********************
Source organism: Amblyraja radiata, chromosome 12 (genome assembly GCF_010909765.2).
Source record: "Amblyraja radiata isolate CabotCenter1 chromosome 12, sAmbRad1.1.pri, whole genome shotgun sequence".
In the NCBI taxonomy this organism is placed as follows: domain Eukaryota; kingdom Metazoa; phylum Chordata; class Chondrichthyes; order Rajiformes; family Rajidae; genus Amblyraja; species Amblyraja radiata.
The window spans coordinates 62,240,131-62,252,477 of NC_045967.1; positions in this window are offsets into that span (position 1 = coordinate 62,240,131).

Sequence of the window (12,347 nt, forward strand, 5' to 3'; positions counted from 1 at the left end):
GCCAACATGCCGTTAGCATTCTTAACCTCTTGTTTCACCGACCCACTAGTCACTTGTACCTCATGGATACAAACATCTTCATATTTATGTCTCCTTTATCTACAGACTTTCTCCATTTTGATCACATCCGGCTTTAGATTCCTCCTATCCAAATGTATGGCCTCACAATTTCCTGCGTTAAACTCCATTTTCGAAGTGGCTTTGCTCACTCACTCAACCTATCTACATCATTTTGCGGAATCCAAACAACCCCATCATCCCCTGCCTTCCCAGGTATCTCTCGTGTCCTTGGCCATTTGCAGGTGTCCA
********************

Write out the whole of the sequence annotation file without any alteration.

Source organism: Amblyraja radiata, chromosome 12 (genome assembly GCF_010909765.2).
Source record: "Amblyraja radiata isolate CabotCenter1 chromosome 12, sAmbRad1.1.pri, whole genome shotgun sequence".
In the NCBI taxonomy this organism is placed as follows: domain Eukaryota; kingdom Metazoa; phylum Chordata; class Chondrichthyes; order Rajiformes; family Rajidae; genus Amblyraja; species Amblyraja radiata.
The window spans coordinates 62,240,131-62,252,477 of NC_045967.1; positions in this window are offsets into that span (position 1 = coordinate 62,240,131).

Sequence of the window (12,347 nt, forward strand, 5' to 3'; positions counted from 1 at the left end):
GCCAACATGCCGTTAGCATTCTTAACCTCTTGTTTCACCGACCCACTAGTCACTTGTACCTCATGGATACAAACATCTTCATATTTATGTCTCCTTTATCTACAGACTTTCTCCATTTTGATCACATCCGGCTTTAGATTCCTCCTATCCAAATGTATGGCCTCACAATTTCCTGCGTTAAACTCCATTTTCGAAGTGGCTTTGCTCACTCACTCAACCTATCTACATCATTTTGCGGAATCCAAACAACCCCATCATCCCCTGCCTTCCCAGGTATCTCTCGTGTCCTTGGCCATTTGCAGGTGTCCA